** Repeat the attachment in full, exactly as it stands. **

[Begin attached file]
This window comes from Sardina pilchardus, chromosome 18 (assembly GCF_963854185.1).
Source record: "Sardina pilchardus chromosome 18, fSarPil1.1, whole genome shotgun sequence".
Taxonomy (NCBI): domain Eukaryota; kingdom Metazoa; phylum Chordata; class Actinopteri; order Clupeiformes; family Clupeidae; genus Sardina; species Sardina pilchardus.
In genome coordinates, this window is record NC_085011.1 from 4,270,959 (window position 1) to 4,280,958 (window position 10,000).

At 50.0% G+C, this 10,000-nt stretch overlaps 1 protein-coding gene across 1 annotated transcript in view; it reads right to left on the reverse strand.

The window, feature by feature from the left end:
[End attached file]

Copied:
This window comes from Sardina pilchardus, chromosome 18 (assembly GCF_963854185.1).
Source record: "Sardina pilchardus chromosome 18, fSarPil1.1, whole genome shotgun sequence".
Taxonomy (NCBI): domain Eukaryota; kingdom Metazoa; phylum Chordata; class Actinopteri; order Clupeiformes; family Clupeidae; genus Sardina; species Sardina pilchardus.
In genome coordinates, this window is record NC_085011.1 from 4,270,959 (window position 1) to 4,280,958 (window position 10,000).

At 50.0% G+C, this 10,000-nt stretch overlaps 1 protein-coding gene across 1 annotated transcript in view; it reads right to left on the reverse strand.

The window, feature by feature from the left end: